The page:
Nov. 7, 2011 at 9:55 AM ET
More Americans are living in difficult circumstances than the official data show, according to a new and sobering gauge of poverty.
The new indicator, called the Supplemental Poverty Measure, estimates that 49.1 million were grappling with very difficult economic circumstances in 2010, compared with 46.6 million under the standard poverty definition. The poverty rate under the supplemental measure is 16 percent, compared with 15.2 percent under the official measure.
The calculations for the official measure are slightly different than in the poverty report released earlier this year because the researchers used slightly different demographics.
The supplemental measure was developed in response to critics who said that the traditional measure of poverty is too simplistic. They argue that it doesn’t take into account benefits, such as food stamps, or expenses, such as health care costs, that are key parts of low-income people’s budgets.
“I think that we’re going to have a much more accurate understanding of poverty in America,” Scott Allard, an associate professor at the University of Chicago and expert on poverty, said ahead of the report’s release.
The supplemental calculation is not going to replace the official poverty measure, which Allard and others say also is valuable because it provides a consistent comparison of poverty over time.
But the new calculation does offer a more detailed view of how poor people are getting by. It includes government benefits that aim to help low-income Americans, including subsidized school lunch programs, energy assistance programs, housing subsidies and the Supplemental Nutrition Assistance Program, previously known as food stamps.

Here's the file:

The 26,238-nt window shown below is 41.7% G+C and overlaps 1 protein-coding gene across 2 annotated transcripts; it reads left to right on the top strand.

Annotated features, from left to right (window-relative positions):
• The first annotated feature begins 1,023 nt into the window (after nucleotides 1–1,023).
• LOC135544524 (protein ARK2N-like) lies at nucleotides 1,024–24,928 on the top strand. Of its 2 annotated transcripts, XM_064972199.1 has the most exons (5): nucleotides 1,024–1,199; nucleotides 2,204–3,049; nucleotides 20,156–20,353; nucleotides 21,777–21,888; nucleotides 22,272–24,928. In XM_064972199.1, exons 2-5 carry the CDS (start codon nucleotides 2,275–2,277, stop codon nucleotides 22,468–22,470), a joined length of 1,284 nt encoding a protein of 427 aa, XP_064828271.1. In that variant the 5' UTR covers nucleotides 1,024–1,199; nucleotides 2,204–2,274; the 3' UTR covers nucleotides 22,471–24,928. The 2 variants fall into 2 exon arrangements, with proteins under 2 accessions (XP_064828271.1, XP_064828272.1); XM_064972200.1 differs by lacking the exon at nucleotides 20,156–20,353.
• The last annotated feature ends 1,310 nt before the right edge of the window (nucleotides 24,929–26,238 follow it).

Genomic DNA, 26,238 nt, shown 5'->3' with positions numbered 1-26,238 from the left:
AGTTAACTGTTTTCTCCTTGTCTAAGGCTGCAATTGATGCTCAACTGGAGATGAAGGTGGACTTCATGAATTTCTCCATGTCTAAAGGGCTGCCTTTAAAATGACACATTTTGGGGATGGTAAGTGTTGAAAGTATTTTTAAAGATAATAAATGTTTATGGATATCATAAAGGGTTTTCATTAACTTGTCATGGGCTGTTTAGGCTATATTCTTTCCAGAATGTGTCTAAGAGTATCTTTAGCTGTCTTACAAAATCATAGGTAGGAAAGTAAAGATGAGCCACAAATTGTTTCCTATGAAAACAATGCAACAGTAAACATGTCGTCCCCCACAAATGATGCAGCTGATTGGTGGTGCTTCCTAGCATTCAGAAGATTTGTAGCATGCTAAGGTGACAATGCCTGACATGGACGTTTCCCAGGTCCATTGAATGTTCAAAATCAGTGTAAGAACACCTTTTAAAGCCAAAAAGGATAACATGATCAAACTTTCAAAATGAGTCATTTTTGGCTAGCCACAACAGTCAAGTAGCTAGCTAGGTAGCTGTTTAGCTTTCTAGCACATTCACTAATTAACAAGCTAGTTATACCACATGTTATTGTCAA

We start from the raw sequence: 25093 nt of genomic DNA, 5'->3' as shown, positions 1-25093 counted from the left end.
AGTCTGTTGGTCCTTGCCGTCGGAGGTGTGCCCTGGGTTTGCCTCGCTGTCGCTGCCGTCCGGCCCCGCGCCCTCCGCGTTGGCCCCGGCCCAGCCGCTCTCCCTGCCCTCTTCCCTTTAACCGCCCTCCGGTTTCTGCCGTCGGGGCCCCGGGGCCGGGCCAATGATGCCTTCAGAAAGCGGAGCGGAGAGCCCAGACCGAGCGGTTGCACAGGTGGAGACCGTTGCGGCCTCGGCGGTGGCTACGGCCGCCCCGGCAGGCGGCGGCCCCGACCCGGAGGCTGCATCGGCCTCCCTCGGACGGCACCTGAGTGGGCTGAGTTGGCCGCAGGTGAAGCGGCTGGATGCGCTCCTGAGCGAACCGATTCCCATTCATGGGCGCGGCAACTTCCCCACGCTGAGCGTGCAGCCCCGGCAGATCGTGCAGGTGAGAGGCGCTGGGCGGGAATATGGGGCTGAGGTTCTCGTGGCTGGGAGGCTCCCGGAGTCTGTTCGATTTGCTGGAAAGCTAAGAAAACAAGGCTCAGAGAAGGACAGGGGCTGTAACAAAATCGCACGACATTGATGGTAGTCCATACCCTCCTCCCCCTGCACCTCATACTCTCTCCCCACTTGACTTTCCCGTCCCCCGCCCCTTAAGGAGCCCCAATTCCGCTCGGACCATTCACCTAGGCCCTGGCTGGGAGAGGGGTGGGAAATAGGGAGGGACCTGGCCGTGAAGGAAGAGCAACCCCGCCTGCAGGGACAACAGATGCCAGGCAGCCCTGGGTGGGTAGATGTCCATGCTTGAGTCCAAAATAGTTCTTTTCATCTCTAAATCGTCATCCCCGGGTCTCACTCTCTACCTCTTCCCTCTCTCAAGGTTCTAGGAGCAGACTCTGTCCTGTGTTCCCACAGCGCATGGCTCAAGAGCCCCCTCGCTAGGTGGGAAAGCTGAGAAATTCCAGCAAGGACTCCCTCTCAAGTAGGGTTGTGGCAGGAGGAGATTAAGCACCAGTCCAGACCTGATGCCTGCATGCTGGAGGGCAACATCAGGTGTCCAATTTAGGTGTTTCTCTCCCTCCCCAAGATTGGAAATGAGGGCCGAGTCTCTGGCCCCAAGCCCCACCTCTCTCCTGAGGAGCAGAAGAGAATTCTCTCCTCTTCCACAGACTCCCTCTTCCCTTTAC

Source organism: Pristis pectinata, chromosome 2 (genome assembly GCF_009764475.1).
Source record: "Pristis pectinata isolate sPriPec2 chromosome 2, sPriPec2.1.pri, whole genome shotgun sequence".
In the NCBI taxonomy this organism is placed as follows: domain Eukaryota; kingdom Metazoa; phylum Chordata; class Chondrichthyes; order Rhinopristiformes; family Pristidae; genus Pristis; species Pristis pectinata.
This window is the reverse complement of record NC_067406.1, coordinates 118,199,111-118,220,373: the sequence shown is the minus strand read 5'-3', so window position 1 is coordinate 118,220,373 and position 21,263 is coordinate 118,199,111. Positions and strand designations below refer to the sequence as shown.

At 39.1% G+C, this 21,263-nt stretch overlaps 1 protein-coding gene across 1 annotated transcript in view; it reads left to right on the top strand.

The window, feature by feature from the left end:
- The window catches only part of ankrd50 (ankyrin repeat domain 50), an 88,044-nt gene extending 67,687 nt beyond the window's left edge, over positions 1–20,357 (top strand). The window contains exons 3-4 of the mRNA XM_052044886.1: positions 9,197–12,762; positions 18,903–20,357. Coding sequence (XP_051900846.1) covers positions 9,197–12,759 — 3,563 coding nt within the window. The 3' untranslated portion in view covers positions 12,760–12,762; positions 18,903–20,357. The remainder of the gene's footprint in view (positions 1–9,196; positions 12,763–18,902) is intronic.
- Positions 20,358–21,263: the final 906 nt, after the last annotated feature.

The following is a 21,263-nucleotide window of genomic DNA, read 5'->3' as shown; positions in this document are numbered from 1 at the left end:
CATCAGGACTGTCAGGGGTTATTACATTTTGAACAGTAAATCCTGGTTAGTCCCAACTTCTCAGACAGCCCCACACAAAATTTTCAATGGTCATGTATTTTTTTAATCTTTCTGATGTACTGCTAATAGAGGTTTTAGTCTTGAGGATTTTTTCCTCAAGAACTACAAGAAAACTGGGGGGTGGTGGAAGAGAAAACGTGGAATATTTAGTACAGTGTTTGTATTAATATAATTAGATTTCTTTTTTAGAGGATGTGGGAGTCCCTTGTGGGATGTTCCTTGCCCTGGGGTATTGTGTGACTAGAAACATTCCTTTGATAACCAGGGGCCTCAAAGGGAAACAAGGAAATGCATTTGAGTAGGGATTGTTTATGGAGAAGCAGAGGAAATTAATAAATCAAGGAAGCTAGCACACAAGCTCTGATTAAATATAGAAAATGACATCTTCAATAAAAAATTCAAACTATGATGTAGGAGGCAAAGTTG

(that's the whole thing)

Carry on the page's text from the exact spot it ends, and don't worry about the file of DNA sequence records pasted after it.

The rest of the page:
And it tries to more accurately reflect what people are paying out in expenses such as health care and payroll taxes.
“It does address some shortcomings,” said Shawn Fremstad, a senior research associate with the Center for Economic and Policy Research and an expert on poverty. “I think it has other shortcomings.”
Fremstad likes that the new measurement more accurately reflects both expenses and benefits that affect low-income families.
But he also thinks the new poverty measure still underestimates how much money you really need to make ends meet today. He noted that under the new guidelines the poverty threshold for a family of four with two children is $24,343, although there are some variations for housing status. That compares to $22,113 under the traditional guidelines.
Fremstad thinks the new threshold is still very low.
Under the supplemental measure, the poverty rate for children is actually lower than under the traditional measure. Some see that as a validation that programs that aim to help poor children, such as food subsidies, actually do work.
“These data will highlight how critical many safety net programs are for low-income families and how they elevate people out of poverty,” Allard said in an interview before the data was released.
On the other hand, the supplemental measure shows a higher poverty rate for older Americans. That could be because of expenses the new measure includes, particularly out-of-pocket health care costs.
The supplemental poverty measure also includes other factors, such as regional housing cost differences.
The criticisms of the traditional poverty measure have come from both sides of the ideological fence.
Some conservatives have argued that the standard poverty measure looks too narrowly at income, and doesn’t take into account things like alternative source of wealth, savings or people with unpredictable salary swings.
Some liberals say the decades-old formula underestimates the true cost of making ends meet today.